Frankfurt School Critical Theory (Henry Pickford)
This course serves as an introduction to the “Frankfurt School” and Critical Theory, with particular emphasis upon rationality, social psychology, cultural criticism and aesthetics. Through close readings of key texts by members of the school, we will work towards a critical understanding of the analytical tools they developed and consider their validity.
German Aesthetics after Adorno: The Case of Alexander Kluge (Richard Langston)
The posthumous publication of Adorno’s Ästhetische Theorie in 1970 was the last great deliberation on aesthetics to emerge from the founding generation of the Frankfurt School. With the ascendancy of a second generation of theorists after Adorno’s death, aesthetics was relegated—save a few notable exceptions—to its margins. While aesthetics has in recent years made a comeback among affiliates of this tradition (especially those interested in networking Adorno with French thought, for example), little has been made of those notable exceptions to emerge since the seventies. A “self-proclaimed unskilled laborer” of the Frankfurt School, Alexander Kluge is one such notable exception who has been continually toiling away (with the partial assistance of sociologist Oskar Negt) since the sixties at studying, testing, revising and extending Critical Theory through the media of literature, film, television, and philosophy. This graduate seminar introduces students to both the core of Frankfurt School aesthetics as well as Kluge’s most important work in all four of these media. It will also trace the development of German aesthetic thought after Adorno, the nature of Kluge’s unique aesthetic interventions, as well as the array of intertexts (e.g., Benjamin, Benn, Bloch, Brecht, Deleuze, Fontane, Foucault, Habermas, Kleist, Luhmann, Musil, Sloterdijk) subtending these interventions.
German Political Thought (Jakob Norberg)
This course serves as an introduction to German political and social thought. No previous knowledge is required. We will read short but important and influential texts by, for instance, Immanuel Kant, J. G. Herder, Karl Marx, Friedrich Nietzsche, Max Weber, Georg Simmel, Carl Schmitt, and Hannah Arendt. Our discussions will cover the central concerns and key concepts of the German tradition of political and social thought, such as autonomy, state, society, people, and community. The seminar is intended as a complement to studies in German literary and intellectual history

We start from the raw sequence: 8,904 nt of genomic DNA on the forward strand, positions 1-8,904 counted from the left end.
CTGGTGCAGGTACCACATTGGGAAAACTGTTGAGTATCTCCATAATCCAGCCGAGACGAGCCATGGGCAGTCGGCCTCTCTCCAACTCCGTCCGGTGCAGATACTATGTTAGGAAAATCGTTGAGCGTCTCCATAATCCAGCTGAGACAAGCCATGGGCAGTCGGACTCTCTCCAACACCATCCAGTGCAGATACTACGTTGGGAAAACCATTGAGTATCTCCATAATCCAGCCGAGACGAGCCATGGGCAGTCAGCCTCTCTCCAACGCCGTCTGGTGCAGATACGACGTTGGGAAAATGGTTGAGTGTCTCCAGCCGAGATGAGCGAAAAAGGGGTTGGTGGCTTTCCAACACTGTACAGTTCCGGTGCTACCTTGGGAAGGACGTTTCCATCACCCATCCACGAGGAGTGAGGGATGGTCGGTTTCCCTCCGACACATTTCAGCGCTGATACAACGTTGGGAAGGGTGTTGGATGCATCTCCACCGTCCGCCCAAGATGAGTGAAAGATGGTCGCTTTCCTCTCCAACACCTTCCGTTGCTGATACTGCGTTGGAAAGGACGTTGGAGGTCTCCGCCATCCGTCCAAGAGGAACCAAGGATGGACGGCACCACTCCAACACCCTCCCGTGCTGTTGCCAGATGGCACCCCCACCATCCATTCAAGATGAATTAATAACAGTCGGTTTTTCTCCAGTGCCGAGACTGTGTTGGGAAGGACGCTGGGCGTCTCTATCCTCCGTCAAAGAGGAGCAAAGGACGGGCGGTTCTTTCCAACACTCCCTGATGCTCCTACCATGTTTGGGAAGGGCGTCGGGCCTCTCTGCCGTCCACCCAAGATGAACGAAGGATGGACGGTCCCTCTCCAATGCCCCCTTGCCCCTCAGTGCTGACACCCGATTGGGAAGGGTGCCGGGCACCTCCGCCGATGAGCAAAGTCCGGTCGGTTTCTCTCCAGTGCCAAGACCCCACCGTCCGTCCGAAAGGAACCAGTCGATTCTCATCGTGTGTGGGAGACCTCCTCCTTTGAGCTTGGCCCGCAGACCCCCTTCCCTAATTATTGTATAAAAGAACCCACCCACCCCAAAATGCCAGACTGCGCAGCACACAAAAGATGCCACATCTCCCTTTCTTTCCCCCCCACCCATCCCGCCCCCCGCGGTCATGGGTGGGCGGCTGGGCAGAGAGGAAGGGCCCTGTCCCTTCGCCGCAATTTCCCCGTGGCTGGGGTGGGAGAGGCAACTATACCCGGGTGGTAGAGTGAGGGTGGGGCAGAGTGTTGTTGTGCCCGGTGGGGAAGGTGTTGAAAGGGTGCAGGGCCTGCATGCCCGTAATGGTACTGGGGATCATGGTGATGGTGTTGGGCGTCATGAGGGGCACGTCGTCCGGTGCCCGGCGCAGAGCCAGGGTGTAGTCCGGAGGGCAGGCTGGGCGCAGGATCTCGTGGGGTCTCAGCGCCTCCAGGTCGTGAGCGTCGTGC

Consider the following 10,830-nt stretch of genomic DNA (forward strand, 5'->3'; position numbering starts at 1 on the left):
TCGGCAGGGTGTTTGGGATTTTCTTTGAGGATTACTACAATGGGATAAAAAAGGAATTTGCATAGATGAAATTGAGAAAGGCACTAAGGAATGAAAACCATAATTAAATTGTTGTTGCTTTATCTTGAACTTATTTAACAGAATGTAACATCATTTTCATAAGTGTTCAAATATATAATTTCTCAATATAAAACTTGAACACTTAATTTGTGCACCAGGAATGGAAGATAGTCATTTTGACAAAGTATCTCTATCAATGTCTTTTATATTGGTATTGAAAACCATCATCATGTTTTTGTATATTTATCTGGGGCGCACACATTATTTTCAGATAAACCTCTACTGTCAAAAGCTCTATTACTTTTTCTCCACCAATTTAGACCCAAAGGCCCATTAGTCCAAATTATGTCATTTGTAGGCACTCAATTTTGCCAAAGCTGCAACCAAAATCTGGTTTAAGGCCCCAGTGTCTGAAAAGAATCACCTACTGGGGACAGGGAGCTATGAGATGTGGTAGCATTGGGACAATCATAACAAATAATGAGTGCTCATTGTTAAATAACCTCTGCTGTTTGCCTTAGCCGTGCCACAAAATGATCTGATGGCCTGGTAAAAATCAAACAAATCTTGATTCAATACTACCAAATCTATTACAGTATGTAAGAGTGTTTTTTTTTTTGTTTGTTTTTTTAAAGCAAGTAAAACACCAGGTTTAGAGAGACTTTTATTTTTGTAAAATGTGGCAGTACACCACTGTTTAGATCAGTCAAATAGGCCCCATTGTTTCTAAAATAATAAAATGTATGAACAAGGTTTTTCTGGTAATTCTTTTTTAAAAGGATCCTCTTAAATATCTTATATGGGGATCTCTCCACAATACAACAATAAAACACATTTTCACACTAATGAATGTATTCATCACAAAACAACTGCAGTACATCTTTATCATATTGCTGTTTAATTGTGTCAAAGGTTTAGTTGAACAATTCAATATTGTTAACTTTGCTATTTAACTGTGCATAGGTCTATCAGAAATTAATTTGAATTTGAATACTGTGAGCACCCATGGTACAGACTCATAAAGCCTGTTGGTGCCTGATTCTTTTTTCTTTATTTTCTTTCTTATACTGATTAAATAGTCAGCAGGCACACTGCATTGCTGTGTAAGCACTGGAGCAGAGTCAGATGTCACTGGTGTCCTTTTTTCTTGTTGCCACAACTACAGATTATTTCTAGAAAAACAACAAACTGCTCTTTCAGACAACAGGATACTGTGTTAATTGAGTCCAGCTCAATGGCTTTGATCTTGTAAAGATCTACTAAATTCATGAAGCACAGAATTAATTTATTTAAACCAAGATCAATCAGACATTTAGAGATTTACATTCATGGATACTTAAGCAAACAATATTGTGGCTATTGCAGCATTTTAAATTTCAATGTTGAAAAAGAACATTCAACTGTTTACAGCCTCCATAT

German Cinema: Frankfurt School, Film, and Film Theory (Inga Pollmann)
This course aims to provide students with a thorough introduction to the work of Frankfurt School theorists, especially Siegfried Kracauer, Walter Benjamin, and Theodor W. Adorno. We will consider their critical engagement with modernity, and the role of cinema and other mass media in and for modernity. Our focus will be on the complex and often ambivalent status of cinema for Frankfurt School theory, for though cinema epitomizes for Frankfurt School theorists key elements of capitalism and mass culture, it also contains possibilities for a critical, “playful,” and liberatory engagement with life in modernity. We will place these authors’ writings in a broader cultural and film-theoretical context and consider especially their dialogue with Georg Lukács, Béla Balázs, Rudolf Arnheim, Russian montage theorists Sergei Eisenstein and Dziga Vertov, as well as French film theorists, including Jean Epstein and Germaine Dulac. Finally, we will spend some time thinking about the legacy of Frankfurt School thought in film theory and critical theory more generally. The course also will include separate film screenings of seminal films that constitute major theoretical touchstones for Frankfurt School theorists, including works by F. W. Murnau, G. W. Pabst, Charlie Chaplin, Eisenstein, Vertov, Alain Resnais, Alexander Kluge, and others.